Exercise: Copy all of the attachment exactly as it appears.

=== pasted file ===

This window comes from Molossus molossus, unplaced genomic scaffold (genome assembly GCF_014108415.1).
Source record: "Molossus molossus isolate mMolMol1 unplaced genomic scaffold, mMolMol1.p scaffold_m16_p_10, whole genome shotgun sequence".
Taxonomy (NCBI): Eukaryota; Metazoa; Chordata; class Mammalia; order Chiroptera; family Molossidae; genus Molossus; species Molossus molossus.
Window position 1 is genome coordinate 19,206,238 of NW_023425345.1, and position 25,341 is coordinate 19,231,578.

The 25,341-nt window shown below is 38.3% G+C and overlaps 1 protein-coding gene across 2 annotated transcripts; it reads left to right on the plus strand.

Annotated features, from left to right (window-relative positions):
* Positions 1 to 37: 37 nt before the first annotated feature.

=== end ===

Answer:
This window comes from Molossus molossus, unplaced genomic scaffold (genome assembly GCF_014108415.1).
Source record: "Molossus molossus isolate mMolMol1 unplaced genomic scaffold, mMolMol1.p scaffold_m16_p_10, whole genome shotgun sequence".
Taxonomy (NCBI): Eukaryota; Metazoa; Chordata; class Mammalia; order Chiroptera; family Molossidae; genus Molossus; species Molossus molossus.
Window position 1 is genome coordinate 19,206,238 of NW_023425345.1, and position 25,341 is coordinate 19,231,578.

The 25,341-nt window shown below is 38.3% G+C and overlaps 1 protein-coding gene across 2 annotated transcripts; it reads left to right on the plus strand.

Annotated features, from left to right (window-relative positions):
* Positions 1 to 37: 37 nt before the first annotated feature.